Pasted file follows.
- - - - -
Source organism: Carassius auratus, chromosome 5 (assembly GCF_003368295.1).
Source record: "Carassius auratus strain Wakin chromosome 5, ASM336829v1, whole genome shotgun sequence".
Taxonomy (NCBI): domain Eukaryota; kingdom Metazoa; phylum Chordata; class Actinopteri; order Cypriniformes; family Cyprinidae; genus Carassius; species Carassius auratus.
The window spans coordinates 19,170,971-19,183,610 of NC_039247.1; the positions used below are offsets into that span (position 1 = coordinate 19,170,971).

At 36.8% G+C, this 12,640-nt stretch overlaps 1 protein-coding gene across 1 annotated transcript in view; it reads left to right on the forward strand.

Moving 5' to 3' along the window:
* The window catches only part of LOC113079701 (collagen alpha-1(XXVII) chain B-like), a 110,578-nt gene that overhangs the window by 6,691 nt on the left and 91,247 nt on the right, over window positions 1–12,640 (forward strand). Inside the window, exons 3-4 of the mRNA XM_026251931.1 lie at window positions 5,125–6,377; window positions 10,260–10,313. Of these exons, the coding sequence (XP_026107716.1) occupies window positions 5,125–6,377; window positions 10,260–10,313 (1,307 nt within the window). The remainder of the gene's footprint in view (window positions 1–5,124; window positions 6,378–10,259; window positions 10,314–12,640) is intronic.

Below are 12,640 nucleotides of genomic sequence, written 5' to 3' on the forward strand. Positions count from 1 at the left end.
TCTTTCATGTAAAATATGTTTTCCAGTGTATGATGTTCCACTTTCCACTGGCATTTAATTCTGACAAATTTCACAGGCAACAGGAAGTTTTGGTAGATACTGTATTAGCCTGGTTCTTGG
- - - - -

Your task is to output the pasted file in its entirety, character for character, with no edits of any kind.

Source organism: Carassius auratus, chromosome 5 (assembly GCF_003368295.1).
Source record: "Carassius auratus strain Wakin chromosome 5, ASM336829v1, whole genome shotgun sequence".
Taxonomy (NCBI): domain Eukaryota; kingdom Metazoa; phylum Chordata; class Actinopteri; order Cypriniformes; family Cyprinidae; genus Carassius; species Carassius auratus.
The window spans coordinates 19,170,971-19,183,610 of NC_039247.1; the positions used below are offsets into that span (position 1 = coordinate 19,170,971).

At 36.8% G+C, this 12,640-nt stretch overlaps 1 protein-coding gene across 1 annotated transcript in view; it reads left to right on the forward strand.

Moving 5' to 3' along the window:
* The window catches only part of LOC113079701 (collagen alpha-1(XXVII) chain B-like), a 110,578-nt gene that overhangs the window by 6,691 nt on the left and 91,247 nt on the right, over window positions 1–12,640 (forward strand). Inside the window, exons 3-4 of the mRNA XM_026251931.1 lie at window positions 5,125–6,377; window positions 10,260–10,313. Of these exons, the coding sequence (XP_026107716.1) occupies window positions 5,125–6,377; window positions 10,260–10,313 (1,307 nt within the window). The remainder of the gene's footprint in view (window positions 1–5,124; window positions 6,378–10,259; window positions 10,314–12,640) is intronic.

Below are 12,640 nucleotides of genomic sequence, written 5' to 3' on the forward strand. Positions count from 1 at the left end.
TCTTTCATGTAAAATATGTTTTCCAGTGTATGATGTTCCACTTTCCACTGGCATTTAATTCTGACAAATTTCACAGGCAACAGGAAGTTTTGGTAGATACTGTATTAGCCTGGTTCTTGG